# Camera Calibration Math

## Pin-hole Model

A pin-hole model is the simplest way to explain the working of a camera. Though a real camera is much more sophisticated the underlying principles are the same. Light rays passing through a pin-hole forms an image on the other side. We can use the pin-hole camera as a mathematical model for studying the camera. In fact, most of the math involving camera system are derived using the pin-hole camera model.

The pinhole camera model describes the mathematical relationship between the coordinates of a point in three-dimensional space and its projection onto the image plane of an ideal pinhole camera

-- Wikipedia

It is generally denoted in homogeneous form as,

$$\begin{bmatrix} u \\ v \\ 1 \end{bmatrix} = K_{3x3} \begin{bmatrix} R_{3x3} \;| \; t_{3x1} \end{bmatrix} \begin{bmatrix} X \\ Y \\ Z \\ 1 \end{bmatrix}$$

Where \(u\) and \(v\) are the coordinates on the image and \(X\), \(Y\) and \(Z\) are the 3d coordinates of the point in the world coordinate frame. There are two matrices that handle this transformation, \(K\) and \(P\). The \(K\) matrix is called the intrinsic or camera matrix. This is the matrix that defines the properties of the camera. It is of the form

$$K = \begin{bmatrix} f_x & 0 & c_x \\ 0 & f_y & c_y \\ 0 & 0 & 1 \end{bmatrix}$$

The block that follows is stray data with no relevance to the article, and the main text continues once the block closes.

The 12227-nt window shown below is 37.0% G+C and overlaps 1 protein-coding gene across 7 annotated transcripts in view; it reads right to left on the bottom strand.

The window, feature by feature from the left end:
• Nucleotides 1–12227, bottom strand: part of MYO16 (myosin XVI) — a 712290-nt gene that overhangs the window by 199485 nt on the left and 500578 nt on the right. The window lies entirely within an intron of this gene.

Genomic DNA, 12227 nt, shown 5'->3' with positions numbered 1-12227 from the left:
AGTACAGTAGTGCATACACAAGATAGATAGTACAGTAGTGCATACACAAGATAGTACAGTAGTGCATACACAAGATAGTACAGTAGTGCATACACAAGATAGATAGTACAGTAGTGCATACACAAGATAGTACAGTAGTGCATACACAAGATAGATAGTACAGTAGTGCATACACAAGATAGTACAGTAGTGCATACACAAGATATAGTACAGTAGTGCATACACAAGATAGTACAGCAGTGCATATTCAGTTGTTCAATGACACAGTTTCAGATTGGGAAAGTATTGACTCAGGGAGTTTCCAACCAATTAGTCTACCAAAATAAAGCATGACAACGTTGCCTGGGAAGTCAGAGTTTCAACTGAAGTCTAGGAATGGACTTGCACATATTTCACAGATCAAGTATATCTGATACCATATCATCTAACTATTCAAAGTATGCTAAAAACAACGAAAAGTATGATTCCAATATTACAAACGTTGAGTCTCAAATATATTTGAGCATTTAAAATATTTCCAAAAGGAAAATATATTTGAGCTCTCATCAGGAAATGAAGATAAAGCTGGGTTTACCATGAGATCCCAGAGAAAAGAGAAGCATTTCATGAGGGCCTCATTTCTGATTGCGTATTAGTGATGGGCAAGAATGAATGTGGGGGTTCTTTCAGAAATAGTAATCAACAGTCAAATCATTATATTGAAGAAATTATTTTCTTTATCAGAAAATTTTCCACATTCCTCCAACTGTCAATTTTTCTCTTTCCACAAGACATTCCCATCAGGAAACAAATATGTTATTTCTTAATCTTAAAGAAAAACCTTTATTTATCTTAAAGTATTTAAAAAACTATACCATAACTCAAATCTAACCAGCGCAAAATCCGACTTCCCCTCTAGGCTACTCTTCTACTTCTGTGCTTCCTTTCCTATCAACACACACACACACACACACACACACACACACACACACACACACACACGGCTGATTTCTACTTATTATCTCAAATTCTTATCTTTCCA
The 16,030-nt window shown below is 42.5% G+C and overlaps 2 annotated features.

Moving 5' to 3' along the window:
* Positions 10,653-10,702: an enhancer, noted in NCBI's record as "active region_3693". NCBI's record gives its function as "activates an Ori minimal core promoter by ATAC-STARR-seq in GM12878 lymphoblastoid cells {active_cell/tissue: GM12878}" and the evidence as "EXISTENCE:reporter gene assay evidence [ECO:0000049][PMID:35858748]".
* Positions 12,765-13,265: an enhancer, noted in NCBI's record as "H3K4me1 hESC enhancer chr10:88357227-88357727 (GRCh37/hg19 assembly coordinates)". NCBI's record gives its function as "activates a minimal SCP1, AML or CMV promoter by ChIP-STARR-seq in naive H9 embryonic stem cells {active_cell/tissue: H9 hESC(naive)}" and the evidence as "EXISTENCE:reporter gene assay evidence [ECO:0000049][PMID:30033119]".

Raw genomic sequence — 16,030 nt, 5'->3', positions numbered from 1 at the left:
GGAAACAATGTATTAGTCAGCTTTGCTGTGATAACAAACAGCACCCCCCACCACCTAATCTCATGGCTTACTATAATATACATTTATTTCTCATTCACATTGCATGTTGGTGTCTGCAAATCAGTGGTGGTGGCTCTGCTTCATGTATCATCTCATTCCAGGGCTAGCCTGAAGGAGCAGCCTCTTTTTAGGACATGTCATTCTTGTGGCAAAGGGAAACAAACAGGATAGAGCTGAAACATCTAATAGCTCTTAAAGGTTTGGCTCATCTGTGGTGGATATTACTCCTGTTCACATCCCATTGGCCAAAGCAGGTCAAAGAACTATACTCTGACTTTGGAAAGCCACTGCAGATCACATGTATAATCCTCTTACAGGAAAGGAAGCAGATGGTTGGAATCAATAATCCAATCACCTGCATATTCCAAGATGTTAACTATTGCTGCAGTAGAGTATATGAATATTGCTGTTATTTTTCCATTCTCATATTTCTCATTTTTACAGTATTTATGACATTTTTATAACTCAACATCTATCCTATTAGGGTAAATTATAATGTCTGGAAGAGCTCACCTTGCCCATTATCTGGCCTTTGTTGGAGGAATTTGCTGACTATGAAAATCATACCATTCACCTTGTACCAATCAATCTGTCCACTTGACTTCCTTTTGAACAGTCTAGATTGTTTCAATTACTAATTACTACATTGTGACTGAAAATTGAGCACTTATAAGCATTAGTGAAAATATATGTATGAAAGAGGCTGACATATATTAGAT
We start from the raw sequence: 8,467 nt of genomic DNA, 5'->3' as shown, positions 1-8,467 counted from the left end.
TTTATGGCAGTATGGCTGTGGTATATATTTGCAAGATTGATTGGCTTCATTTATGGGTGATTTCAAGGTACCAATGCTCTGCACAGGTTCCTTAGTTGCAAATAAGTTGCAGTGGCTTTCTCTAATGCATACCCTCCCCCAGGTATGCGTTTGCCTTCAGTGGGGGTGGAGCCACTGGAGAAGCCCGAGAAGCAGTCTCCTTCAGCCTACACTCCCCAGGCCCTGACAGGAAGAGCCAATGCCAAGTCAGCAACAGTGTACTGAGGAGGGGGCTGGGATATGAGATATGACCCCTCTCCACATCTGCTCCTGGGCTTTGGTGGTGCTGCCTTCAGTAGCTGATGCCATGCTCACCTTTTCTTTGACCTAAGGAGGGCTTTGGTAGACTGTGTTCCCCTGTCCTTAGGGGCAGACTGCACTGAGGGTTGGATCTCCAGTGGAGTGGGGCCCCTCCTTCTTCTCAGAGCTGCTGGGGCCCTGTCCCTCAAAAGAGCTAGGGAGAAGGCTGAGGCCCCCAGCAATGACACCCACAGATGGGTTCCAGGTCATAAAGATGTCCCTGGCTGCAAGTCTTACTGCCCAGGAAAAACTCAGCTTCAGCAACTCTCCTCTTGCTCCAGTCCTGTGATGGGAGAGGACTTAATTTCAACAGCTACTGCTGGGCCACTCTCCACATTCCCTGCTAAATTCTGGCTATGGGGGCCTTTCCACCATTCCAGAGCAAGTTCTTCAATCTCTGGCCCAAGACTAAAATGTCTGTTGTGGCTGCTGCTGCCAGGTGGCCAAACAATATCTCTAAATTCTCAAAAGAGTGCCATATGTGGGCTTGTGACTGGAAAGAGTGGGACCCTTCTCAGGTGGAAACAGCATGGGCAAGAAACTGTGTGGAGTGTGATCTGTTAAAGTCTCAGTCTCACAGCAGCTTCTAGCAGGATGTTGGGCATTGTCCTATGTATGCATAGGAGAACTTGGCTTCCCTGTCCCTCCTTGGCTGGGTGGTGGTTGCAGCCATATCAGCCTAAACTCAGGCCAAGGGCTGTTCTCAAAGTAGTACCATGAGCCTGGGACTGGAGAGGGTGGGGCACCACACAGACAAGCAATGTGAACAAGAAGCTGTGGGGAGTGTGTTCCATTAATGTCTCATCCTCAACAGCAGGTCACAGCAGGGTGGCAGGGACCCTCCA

where \(f_x\) and \(f_y\) denote the focal lengths (in pixel units) and \(c_x\) and \(c_y\) denote the point the principle axis passes through the image plane.

The extrinsic or projection matrix \(P\) comprises of the rotation component \(R\) and translation component \(t\). This matrix transforms the point in the world coordinates to the local camera coordinates.

## Inaccuracies and Distortions

In a perfect world this model will sufficiently represent the camera image and we will all be happy. However we are not in a perfect world. The first issue arises because of the pin-hole itself. Since we are talking about a small hole, it only allows a small amount of line to seep in. To make this work, we should either have a high intensity light source or highly sensitive pixels or imaging sensor. In the absence of both we can tackle the problem easily using an optical lens. The lens focusses the light beams to the imaging sensor and thus letting in more light. However the lens can have some imperfections. These imperfections can cause the image to warp and they are called radial distortions.

*Barrel (positive radial distortion) and pincushion (negative radial distortion) (courtesy: wikipedia)*

The radial distortion can be modeled using non-linear equations of the form,

$$x_d = x_u(1 + k_1 r^2 + k_2 r^4 + k_3 r^6)$$

$$y_d = y_u(1 + k_1 r^2 + k_2 r^4 + k_3 r^6)$$

where,

$$r = \sqrt{x_u^2 + y_u^2}$$

\(x_d\) and \(y_d\) are the distorted image coordinates and \(x_u\) and \(y_u\) are the undistorted image coordinates.

\(k_1\), \(k_2\) and \(k_3\) are the parameters of the radial distortion.

The other problem that comes with the lens is that it has to be mounted parallel to the imaging sensor. It is not an issue in the pin-hole model as there is just a single point in place of the lens. These are called tangential distortions. It is modelled using the following non-linear equations.

$$x_d = x + [2 p_1 x_u y_u + p_2 (r^2 + 2 x^2)]$$

$$y_d = y + [p_1 (r^2 + 2 y_u^2) + 2 p_2 x_u y_u ]$$